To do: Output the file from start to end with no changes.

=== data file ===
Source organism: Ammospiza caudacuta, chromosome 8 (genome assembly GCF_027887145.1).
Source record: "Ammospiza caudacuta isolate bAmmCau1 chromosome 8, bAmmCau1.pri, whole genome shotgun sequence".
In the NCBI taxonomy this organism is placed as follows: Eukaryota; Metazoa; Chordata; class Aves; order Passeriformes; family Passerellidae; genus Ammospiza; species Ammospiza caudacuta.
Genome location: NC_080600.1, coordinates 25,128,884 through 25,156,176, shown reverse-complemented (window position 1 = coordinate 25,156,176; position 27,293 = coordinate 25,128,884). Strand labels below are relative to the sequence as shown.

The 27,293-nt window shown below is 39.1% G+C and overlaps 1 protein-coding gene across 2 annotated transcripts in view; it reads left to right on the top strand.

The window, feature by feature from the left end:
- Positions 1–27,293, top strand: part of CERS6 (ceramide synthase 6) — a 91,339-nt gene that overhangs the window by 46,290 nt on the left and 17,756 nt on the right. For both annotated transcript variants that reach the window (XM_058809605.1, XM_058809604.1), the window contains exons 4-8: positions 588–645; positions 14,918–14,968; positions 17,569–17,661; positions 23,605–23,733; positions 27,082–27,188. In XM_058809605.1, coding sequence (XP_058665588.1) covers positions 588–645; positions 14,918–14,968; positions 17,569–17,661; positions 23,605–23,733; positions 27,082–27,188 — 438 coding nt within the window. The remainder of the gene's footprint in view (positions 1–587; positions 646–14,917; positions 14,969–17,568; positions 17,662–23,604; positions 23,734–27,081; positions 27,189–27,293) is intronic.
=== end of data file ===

Source organism: Ammospiza caudacuta, chromosome 8 (genome assembly GCF_027887145.1).
Source record: "Ammospiza caudacuta isolate bAmmCau1 chromosome 8, bAmmCau1.pri, whole genome shotgun sequence".
In the NCBI taxonomy this organism is placed as follows: Eukaryota; Metazoa; Chordata; class Aves; order Passeriformes; family Passerellidae; genus Ammospiza; species Ammospiza caudacuta.
Genome location: NC_080600.1, coordinates 25,128,884 through 25,156,176, shown reverse-complemented (window position 1 = coordinate 25,156,176; position 27,293 = coordinate 25,128,884). Strand labels below are relative to the sequence as shown.

The 27,293-nt window shown below is 39.1% G+C and overlaps 1 protein-coding gene across 2 annotated transcripts in view; it reads left to right on the top strand.

The window, feature by feature from the left end:
- Positions 1–27,293, top strand: part of CERS6 (ceramide synthase 6) — a 91,339-nt gene that overhangs the window by 46,290 nt on the left and 17,756 nt on the right. For both annotated transcript variants that reach the window (XM_058809605.1, XM_058809604.1), the window contains exons 4-8: positions 588–645; positions 14,918–14,968; positions 17,569–17,661; positions 23,605–23,733; positions 27,082–27,188. In XM_058809605.1, coding sequence (XP_058665588.1) covers positions 588–645; positions 14,918–14,968; positions 17,569–17,661; positions 23,605–23,733; positions 27,082–27,188 — 438 coding nt within the window. The remainder of the gene's footprint in view (positions 1–587; positions 646–14,917; positions 14,969–17,568; positions 17,662–23,604; positions 23,734–27,081; positions 27,189–27,293) is intronic.